Spinel Gemstone and Jewellery Design Ideas Back to Top
Spinel is incredibly versatile due to its variety of colours and sizes. It is ideal for almost any type of jewellery, such as rings, necklaces, pendants, bracelets, hair pins and other beautiful ornaments. Those planning to use spinel gemstones in jewellery should first consider their preferred colour. The choice of spinel colours is great, with yellow, orange, blue, red, purple, brown, black and pink possibilities. Spinel gemstones look equally impressive when set in white or yellow precious metals. Art Deco styles and high jewellery designers such as Dior, Louis Vuitton, Harry Winston and Chanel use spinel gemstones along with other coloured gemstones or diamonds. More simple but dramatic jewellery can be designed with black spinel and white gemstones such as sapphires. Tribal-style jewellery can be made with drilled spinel gemstones or wire-wrapped spinel gemstones.
Note: Buy coloured gemstones by size and not by carat weight. Coloured stones vary in size-to-weight ratio. Some stones are larger and others are smaller than diamonds by weight in comparison.
Famous Spinel Gemstones Back to Top
World-famous spinel gemstones include the Black Prince's Ruby, which is a 170 carat red spinel set into the English state crown and displayed in the Tower of London.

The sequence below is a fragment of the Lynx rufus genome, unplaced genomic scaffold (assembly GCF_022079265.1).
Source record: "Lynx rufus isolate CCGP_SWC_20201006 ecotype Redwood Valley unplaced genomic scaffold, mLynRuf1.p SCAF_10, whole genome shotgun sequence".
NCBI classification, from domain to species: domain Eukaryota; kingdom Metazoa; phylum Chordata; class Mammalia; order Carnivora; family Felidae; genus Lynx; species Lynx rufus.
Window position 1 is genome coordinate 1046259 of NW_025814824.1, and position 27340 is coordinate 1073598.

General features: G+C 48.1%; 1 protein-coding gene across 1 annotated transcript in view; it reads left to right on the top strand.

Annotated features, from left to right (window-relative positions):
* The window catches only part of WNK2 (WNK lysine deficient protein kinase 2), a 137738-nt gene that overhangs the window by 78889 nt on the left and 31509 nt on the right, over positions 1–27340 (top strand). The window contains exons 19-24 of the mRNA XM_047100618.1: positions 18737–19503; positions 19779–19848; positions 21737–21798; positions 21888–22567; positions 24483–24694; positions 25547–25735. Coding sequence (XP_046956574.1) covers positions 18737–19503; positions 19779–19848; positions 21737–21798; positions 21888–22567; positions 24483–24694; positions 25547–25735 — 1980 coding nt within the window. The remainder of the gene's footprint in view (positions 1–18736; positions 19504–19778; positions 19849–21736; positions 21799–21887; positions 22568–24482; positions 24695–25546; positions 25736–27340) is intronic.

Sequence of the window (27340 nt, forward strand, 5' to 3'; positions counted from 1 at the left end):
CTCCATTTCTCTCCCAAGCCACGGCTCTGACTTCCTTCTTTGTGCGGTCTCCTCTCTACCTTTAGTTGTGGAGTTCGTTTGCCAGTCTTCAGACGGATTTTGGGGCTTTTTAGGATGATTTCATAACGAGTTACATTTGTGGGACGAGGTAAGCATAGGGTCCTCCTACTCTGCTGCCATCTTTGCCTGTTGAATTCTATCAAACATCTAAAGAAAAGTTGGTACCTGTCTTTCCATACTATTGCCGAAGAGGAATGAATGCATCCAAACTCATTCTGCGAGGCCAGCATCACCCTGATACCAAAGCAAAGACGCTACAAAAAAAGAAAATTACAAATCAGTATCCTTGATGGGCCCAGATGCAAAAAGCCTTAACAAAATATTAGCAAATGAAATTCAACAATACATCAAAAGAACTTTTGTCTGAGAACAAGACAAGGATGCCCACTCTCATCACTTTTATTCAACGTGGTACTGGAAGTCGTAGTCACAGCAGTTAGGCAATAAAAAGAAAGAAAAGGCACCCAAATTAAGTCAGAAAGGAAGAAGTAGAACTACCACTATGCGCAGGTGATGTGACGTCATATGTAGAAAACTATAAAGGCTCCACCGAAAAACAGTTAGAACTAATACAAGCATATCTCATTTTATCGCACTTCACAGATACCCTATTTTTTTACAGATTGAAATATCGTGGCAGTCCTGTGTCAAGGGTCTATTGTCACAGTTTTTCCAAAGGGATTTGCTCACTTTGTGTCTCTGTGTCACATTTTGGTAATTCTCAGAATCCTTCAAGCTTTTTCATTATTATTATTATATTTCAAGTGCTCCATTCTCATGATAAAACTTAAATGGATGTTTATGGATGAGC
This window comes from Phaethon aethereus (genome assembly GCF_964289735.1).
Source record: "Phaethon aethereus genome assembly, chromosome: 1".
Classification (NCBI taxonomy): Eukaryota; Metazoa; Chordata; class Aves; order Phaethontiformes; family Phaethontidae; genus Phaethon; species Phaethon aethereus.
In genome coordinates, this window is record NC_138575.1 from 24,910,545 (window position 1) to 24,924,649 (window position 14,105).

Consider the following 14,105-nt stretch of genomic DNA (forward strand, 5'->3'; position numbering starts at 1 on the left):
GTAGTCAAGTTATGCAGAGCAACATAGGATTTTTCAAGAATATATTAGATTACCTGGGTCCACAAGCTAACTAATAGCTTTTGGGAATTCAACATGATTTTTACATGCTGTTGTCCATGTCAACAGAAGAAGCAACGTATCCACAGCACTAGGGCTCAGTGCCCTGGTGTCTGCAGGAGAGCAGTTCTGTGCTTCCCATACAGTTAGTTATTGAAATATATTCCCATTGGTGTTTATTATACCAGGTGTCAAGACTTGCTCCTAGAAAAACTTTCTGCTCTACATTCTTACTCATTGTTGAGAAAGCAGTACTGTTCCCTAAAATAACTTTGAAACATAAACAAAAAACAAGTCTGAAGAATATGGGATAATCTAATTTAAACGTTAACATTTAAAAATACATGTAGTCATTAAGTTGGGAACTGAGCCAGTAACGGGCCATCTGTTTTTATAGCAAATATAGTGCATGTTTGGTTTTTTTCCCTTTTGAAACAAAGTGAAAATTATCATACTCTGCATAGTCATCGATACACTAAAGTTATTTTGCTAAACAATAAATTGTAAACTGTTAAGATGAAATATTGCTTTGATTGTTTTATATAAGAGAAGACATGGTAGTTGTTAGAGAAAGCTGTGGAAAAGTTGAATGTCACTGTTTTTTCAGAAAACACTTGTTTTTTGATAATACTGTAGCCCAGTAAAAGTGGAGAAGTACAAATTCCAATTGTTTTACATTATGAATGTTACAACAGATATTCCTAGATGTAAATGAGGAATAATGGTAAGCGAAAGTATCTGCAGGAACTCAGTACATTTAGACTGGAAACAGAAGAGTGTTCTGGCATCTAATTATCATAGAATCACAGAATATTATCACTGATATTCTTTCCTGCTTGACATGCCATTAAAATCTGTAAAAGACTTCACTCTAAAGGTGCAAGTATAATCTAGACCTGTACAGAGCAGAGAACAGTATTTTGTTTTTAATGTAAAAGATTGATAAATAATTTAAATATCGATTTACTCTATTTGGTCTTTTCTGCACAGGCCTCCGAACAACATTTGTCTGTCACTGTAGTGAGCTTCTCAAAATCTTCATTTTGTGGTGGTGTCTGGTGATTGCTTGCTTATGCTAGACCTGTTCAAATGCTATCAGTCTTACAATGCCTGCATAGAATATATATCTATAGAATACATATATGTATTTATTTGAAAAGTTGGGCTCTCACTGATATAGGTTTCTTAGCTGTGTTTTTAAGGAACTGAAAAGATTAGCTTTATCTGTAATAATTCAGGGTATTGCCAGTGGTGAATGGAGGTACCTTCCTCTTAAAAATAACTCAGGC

The Samarian Spinel is believed to be the largest fine spinel in the world. It is a red 500 carat gemstone that is part of the Iranian Crown Jewels.
The Mogul Names Necklace is comprised of eleven red spinel gemstones amounting to a total carat weight of 1,131.59 carats. It sold for $5.2 million at a Christie's auction in 2011.
The Russian Imperial Crown is adorned with a red 398.72 carat spinel gemstone. It forms an integral part of the Moscow Kremlin Armory State Diamond Fund collection.
Lastly, the 352.5 carat "Timur Ruby", which was believed to be the largest ruby until 1851, is actually a spinel. It is named after the Turko-Mongol ruler, Timur and is now part of the Crown Jewels of England.
Spinel Gemstone Jewellery Care and Cleaning Back to Top
Spinel's hardness (8 on the Mohs scale) makes it durable and means that it does not scratch easily. To clean your spinel, simply use soapy water and a soft cloth. Be sure to rinse well to remove soapy residue. As with most gemstones, ultrasonic cleaners and steamers are not recommended. Always remove any jewellery or gemstones before exercising, cleaning or engaging in harsh physical activities such as sports. Store spinel away from other gemstones to avoid scratches. It is best to wrap gemstones in soft cloth or place them inside a fabric-lined jewellery box.
- First Published: April-17-2007
- Last Updated: October-16-2015